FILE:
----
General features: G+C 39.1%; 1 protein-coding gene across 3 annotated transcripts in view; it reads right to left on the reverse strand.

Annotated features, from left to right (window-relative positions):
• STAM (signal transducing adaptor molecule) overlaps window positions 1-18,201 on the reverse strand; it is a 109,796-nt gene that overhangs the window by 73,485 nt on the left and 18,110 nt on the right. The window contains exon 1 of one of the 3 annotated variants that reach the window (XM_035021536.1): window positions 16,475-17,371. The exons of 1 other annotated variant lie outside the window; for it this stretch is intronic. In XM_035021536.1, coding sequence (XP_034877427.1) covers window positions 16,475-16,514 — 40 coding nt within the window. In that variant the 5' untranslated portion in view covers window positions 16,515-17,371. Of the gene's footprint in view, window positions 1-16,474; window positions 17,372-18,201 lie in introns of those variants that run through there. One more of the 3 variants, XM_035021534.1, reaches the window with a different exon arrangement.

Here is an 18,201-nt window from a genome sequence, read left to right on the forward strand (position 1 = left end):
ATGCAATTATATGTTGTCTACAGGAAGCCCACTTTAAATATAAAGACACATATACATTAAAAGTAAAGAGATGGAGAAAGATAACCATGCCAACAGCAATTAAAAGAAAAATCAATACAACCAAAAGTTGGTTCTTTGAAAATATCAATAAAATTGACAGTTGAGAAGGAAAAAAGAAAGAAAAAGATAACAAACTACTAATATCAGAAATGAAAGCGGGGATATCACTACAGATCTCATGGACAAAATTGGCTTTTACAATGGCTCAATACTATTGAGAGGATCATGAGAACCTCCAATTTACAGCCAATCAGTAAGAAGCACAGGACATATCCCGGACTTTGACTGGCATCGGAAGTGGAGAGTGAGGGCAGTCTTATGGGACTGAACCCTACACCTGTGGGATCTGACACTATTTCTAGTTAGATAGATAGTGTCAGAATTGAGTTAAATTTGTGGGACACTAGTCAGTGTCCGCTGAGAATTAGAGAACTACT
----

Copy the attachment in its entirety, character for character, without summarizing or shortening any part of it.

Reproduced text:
General features: G+C 39.1%; 1 protein-coding gene across 3 annotated transcripts in view; it reads right to left on the reverse strand.

Annotated features, from left to right (window-relative positions):
• STAM (signal transducing adaptor molecule) overlaps window positions 1-18,201 on the reverse strand; it is a 109,796-nt gene that overhangs the window by 73,485 nt on the left and 18,110 nt on the right. The window contains exon 1 of one of the 3 annotated variants that reach the window (XM_035021536.1): window positions 16,475-17,371. The exons of 1 other annotated variant lie outside the window; for it this stretch is intronic. In XM_035021536.1, coding sequence (XP_034877427.1) covers window positions 16,475-16,514 — 40 coding nt within the window. In that variant the 5' untranslated portion in view covers window positions 16,515-17,371. Of the gene's footprint in view, window positions 1-16,474; window positions 17,372-18,201 lie in introns of those variants that run through there. One more of the 3 variants, XM_035021534.1, reaches the window with a different exon arrangement.

Here is an 18,201-nt window from a genome sequence, read left to right on the forward strand (position 1 = left end):
ATGCAATTATATGTTGTCTACAGGAAGCCCACTTTAAATATAAAGACACATATACATTAAAAGTAAAGAGATGGAGAAAGATAACCATGCCAACAGCAATTAAAAGAAAAATCAATACAACCAAAAGTTGGTTCTTTGAAAATATCAATAAAATTGACAGTTGAGAAGGAAAAAAGAAAGAAAAAGATAACAAACTACTAATATCAGAAATGAAAGCGGGGATATCACTACAGATCTCATGGACAAAATTGGCTTTTACAATGGCTCAATACTATTGAGAGGATCATGAGAACCTCCAATTTACAGCCAATCAGTAAGAAGCACAGGACATATCCCGGACTTTGACTGGCATCGGAAGTGGAGAGTGAGGGCAGTCTTATGGGACTGAACCCTACACCTGTGGGATCTGACACTATTTCTAGTTAGATAGATAGTGTCAGAATTGAGTTAAATTTGTGGGACACTAGTCAGTGTCCGCTGAGAATTAGAGAACTACT